A silver lining for LIV: there was audience growth in each of its last three U.S. starts, suggesting the league is trending in the right direction among American viewers. Still, you can bet TV execs will be watching closely to see how the league performs come next week’s season finale in Miami.
3. The advertisers aren’t there.
Rights agreements are, in truth, a symbiotic relationship. Sports bring in guaranteed audiences, which allows networks to bring in guaranteed advertising revenue, which allows leagues to collect guaranteed paychecks for their rights. This relationship has grown increasingly important as viewership tendencies have grown more sporadic in the streaming era.
LIV’s perceived value to a network is tied directly to the network’s ability to sell sufficient advertising inventory on LIV broadcasts — i.e., to a network’s ability to make money broadcasting the league. To date, LIV has struggled to draw sufficient interest from golf advertisers and sponsors to justify the cost of a rights contract.
One potential avenue for the upstarts would be to adopt an agreement structure similar to that of the PGA Tour, which pre-sells advertisements to tournament sponsors on behalf of its network partners. Still, it remains to be seen whether LIV has the appropriate interest to absorb the risk of selling ad space itself.
4. Networks have busy schedules.
The proliferation of broadcast technology has helped LIV bring its product to fans without a TV deal, but it has also come at an extraordinary burn rate. LIV has spent millions attracting on-air talent for its high-tech broadcasts, and millions more assembling the crew and equipment needed to execute those broadcasts each week. Still, if there’s one benefit to a DIY broadcast, it’s that LIV can dictate the time, tenor and availability of its product.
LIV’s limited options in signing with a broadcast partner (CBS, NBC, ESPN and Turner all face some conflict of interest with the PGA Tour, leaving only FOX and some streamers) mean it could be forced to concede airtime to other network TV obligations.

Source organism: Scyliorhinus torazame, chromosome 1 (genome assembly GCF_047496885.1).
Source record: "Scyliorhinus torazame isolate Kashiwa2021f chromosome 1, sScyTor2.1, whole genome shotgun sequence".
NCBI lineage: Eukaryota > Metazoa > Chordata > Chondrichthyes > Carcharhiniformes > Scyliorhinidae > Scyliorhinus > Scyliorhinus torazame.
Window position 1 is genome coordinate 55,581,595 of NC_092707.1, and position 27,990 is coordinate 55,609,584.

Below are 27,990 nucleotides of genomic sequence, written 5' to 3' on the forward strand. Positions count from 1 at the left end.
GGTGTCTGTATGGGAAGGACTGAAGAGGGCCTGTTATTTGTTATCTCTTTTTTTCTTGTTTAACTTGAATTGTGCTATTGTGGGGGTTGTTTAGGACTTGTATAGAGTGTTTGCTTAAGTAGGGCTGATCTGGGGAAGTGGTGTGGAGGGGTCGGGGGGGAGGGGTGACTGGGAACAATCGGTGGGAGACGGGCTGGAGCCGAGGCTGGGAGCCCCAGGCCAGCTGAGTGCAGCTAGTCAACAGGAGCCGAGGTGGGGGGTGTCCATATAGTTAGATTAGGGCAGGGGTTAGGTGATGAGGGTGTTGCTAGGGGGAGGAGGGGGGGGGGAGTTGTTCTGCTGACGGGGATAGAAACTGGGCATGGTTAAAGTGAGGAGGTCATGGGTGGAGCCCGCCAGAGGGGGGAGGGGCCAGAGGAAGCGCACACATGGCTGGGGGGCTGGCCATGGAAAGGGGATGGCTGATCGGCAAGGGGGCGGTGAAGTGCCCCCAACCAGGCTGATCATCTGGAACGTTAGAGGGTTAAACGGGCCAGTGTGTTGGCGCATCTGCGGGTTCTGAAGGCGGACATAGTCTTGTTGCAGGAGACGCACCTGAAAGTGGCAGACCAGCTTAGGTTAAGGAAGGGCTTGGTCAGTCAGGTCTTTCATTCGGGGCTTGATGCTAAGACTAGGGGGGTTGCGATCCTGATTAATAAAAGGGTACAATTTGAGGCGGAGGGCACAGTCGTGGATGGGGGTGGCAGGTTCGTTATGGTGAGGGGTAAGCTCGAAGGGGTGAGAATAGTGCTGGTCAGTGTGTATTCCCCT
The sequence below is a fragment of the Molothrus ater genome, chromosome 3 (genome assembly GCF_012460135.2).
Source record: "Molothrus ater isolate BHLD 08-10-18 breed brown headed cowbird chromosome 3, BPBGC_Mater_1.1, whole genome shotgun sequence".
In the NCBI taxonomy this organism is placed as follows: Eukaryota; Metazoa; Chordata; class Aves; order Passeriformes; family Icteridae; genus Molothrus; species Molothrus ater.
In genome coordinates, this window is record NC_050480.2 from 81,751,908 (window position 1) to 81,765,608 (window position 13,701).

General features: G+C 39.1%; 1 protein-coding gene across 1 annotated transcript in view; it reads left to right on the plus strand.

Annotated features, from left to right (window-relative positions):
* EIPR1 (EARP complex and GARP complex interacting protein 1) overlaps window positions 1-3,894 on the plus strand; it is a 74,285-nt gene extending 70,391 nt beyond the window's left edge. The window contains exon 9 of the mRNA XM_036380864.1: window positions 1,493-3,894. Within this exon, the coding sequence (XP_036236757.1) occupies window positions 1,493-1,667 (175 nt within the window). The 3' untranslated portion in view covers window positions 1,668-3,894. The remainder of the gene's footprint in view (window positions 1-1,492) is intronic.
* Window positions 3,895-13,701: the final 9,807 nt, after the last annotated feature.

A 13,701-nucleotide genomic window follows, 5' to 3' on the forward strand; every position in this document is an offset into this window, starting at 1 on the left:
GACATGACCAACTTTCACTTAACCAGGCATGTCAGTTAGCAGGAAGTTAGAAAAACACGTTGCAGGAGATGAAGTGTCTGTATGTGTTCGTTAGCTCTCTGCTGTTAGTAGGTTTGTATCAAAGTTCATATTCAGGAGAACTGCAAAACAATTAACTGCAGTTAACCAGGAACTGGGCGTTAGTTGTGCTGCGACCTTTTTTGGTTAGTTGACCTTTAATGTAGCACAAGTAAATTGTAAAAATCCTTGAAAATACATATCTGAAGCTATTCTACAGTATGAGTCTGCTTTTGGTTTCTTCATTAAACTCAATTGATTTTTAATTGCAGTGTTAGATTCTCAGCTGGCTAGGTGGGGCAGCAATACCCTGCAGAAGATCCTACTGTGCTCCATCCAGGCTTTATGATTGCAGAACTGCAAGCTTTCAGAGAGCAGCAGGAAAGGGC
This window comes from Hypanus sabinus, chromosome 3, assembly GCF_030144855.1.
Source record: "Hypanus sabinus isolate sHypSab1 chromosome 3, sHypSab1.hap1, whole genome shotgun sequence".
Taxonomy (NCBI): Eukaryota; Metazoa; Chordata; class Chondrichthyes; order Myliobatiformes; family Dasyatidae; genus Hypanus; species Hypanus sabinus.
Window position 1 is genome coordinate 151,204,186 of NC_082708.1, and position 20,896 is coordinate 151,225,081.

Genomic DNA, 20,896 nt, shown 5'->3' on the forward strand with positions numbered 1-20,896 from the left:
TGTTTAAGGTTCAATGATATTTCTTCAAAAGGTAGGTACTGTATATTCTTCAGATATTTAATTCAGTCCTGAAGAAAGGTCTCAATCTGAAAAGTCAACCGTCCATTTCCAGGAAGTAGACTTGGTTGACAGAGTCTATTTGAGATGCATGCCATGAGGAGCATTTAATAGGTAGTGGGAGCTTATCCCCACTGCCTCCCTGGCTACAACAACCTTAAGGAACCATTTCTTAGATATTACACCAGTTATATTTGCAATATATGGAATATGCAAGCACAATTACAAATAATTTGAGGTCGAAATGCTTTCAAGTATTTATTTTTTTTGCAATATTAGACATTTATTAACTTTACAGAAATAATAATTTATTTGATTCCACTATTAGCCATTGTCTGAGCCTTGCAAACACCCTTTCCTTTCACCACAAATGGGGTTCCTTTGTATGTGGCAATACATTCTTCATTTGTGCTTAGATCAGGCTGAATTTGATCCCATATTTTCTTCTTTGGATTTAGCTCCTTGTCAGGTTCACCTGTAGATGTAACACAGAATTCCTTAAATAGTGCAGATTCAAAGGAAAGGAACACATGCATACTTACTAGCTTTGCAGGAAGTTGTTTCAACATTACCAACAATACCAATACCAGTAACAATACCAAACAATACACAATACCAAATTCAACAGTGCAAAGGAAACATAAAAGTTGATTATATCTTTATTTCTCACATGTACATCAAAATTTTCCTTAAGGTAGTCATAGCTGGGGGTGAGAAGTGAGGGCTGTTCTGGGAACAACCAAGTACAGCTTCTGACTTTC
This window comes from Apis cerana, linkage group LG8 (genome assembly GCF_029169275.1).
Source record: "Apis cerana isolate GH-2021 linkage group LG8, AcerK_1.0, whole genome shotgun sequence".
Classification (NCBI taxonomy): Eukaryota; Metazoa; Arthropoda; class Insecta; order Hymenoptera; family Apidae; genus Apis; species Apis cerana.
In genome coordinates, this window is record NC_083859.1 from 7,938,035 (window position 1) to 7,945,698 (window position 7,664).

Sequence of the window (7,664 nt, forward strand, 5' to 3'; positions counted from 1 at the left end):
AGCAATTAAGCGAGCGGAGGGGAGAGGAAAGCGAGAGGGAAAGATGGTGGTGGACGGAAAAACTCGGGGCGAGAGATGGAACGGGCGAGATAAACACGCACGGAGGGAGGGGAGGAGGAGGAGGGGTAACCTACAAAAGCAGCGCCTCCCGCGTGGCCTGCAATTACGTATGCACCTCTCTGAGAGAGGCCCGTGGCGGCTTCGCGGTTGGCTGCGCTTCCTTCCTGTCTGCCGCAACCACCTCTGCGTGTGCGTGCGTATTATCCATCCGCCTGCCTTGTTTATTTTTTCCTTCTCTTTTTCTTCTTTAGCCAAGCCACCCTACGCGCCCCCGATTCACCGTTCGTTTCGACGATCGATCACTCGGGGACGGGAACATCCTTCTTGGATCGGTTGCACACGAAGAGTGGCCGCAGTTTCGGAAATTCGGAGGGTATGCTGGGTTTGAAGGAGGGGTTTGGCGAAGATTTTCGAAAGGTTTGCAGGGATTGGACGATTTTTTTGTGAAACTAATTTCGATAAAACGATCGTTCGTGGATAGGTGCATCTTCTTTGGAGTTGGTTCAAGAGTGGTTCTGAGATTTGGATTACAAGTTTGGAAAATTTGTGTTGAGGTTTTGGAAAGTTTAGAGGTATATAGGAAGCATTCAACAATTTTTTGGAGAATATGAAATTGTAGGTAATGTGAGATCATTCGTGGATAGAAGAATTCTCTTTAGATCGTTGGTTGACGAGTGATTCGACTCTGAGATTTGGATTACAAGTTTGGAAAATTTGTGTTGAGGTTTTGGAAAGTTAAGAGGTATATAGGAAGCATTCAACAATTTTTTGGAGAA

Take FOX for example, where Golfweek reported LIV was nearing a deal that would pay the network in exchange for airtime (LIV has since denied this report). In the fall alone, the network has outstanding obligations with the NFL, college football, Major League Baseball, NASCAR, the World Cup and college basketball. There simply aren’t enough hours in many weekends to afford LIV its requisite five hours of broadcast time.
5. LIV’s image is controversial.
Most sports leagues are not funded by the Saudi Public Investment Fund (or PIF) — a half-trillion-dollar pool of money owned by the Kingdom of Saudi Arabia and controlled directly by the crown prince, Mohammed Bin Salman. The Kingdom’s money has allowed LIV to mount an unprecedented charge into the golf space, allowing for tremendous gains in the span of only months, but it has also come at a price. Saudi Arabia’s questionable human rights record and uncertain motives turned LIV into a political lightning rod, the size of which has only grown as the league has cozied closer to Donald Trump.
This, as most people who understand LIV’s broadcast predicament seem to agree, is a source of particular irony. LIV wouldn’t be where it is today without the Crown Prince’s money, but the idea of signing a league wholly owned and operated by Saudi Arabia has turned off some potential partners (Amazon and AppleTV among them) altogether.
Could these entanglements keep LIV from finding any sort of partner? It’s unlikely. But when it comes to striking an agreement, LIV could see itself with an uphill battle toward that first fundamental goal: making money.